Hypoxia induces mitochondrial DNA damage and stimulates expression of a DNA repair enzyme, the Escherichia coli muty DNA glycosylase homolog (MYH), in vivo, in the rat brain

Heung Man Lee, Cheng Wang, Zhaoyong Hu, George H. Greeley, Wojciech Makalowski, Helen L. Hellmich, Ella W. Englander

Research output: Contribution to journalArticle

33 Scopus citations

Abstract

Hypoxia-associated, acutely reduced blood oxygenation can compromise energy metabolism, alter oxidant/antioxidant balance and damage cellular components, including DNA. We show in vivo, in the rat brain that respiratory hypoxia leads to formation of the oxidative DNA lesion, 8-hydroxy-2′-deoxyguanosine (oh8dG), a biomarker for oxidative DNA damage and to increased expression of a DNA repair enzyme involved in protection of the genome from the mutagenic consequences of oh8dG. The enzyme is a homolog of the Escherichia coli MutY DNA glycosylase (MYH), which excises adenine residues misincorporated opposite the oxidized base, oh8dG. We have cloned a full-length rat MYH (rMYH) cDNA, which encodes 516 amino acids, and by in situ hybridization analysis obtained expression patterns of rMYH mRNA in hippocampal, cortical and cerebellar regions. Ensuing hypoxia, mitochondrial DNA damage was induced and rMYH expression strongly elevated. This is the first evidence for a regulated expression of a DNA repair enzyme in the context of respiratory hypoxia. Our findings support the premise that oxidative DNA damage is repaired in neurons and the possibility that the hypoxia-induced expression of a DNA repair enzyme in the brain represents an adaptive mechanism for protection of neuronal DNA from injurious consequences of disrupted energy metabolism and oxidant/antioxidant homeostasis.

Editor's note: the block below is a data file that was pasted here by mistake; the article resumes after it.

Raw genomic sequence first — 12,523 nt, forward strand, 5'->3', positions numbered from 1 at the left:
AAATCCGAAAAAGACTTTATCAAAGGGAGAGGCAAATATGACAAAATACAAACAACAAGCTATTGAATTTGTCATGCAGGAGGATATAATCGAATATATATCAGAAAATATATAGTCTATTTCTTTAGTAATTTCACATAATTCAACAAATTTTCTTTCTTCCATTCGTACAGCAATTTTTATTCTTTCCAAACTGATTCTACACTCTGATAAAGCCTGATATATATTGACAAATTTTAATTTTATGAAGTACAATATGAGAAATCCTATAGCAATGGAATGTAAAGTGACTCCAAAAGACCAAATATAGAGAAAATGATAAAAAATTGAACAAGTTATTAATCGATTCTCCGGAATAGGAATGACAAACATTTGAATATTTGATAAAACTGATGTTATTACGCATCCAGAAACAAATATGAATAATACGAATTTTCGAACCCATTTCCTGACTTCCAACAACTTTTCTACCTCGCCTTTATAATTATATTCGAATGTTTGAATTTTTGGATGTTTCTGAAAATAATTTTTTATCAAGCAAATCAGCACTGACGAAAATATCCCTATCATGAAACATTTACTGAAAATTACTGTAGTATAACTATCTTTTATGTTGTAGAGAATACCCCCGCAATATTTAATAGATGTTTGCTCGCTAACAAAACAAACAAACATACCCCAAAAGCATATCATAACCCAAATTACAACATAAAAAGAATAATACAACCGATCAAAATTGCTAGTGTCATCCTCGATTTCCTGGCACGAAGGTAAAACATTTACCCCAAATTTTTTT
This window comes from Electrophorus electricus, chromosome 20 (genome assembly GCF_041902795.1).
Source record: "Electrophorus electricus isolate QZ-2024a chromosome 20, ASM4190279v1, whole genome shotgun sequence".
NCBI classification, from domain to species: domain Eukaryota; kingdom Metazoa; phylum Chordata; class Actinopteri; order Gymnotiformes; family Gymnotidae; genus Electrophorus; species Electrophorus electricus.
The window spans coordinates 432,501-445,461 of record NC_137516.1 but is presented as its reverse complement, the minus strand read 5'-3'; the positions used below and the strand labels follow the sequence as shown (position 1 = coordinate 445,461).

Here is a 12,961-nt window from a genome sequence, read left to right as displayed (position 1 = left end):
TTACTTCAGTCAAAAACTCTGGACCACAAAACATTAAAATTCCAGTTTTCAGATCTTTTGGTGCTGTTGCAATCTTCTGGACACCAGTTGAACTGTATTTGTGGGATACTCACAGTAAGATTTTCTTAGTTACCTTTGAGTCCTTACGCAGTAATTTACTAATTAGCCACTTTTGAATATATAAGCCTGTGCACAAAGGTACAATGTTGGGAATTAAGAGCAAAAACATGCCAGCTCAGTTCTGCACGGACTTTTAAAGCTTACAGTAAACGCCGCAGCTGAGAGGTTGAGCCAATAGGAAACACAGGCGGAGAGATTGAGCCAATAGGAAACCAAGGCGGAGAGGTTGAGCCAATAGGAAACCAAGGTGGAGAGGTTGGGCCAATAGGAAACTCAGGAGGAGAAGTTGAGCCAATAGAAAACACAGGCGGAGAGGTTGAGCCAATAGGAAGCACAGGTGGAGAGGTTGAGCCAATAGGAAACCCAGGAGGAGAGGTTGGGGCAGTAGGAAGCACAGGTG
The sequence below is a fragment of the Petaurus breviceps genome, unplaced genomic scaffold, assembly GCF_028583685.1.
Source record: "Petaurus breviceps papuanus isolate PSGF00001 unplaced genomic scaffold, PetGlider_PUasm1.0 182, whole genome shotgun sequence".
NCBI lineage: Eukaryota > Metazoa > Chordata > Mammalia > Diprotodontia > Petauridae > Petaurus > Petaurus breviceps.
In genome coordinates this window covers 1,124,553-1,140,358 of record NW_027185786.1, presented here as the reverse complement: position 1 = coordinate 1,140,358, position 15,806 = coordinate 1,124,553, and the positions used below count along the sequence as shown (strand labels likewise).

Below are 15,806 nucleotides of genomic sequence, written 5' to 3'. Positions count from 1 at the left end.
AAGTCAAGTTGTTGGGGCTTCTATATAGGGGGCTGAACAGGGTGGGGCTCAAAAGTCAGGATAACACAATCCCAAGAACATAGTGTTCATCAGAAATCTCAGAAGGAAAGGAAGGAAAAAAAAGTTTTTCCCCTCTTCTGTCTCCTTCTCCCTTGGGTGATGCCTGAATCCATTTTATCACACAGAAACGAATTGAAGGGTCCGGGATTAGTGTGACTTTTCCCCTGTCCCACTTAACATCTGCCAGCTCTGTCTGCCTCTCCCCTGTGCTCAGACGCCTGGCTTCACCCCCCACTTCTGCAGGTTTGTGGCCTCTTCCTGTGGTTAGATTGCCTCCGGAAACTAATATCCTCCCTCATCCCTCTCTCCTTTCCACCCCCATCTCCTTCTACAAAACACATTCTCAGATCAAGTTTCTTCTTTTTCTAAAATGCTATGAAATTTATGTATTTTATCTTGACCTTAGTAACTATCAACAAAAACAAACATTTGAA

Original languageEnglish (US)
Pages (from-to)928-937
Number of pages10
JournalJournal of neurochemistry
Volume80
Issue number5
DOIs
StatePublished - Aug 5 2002

Keywords

  • Blood oxygenation
  • Cloning
  • DNA repair
  • Hypoxia
  • MutY DNA glycosylase
  • Rat brain

ASJC Scopus subject areas

  • Biochemistry
  • Cellular and Molecular Neuroscience

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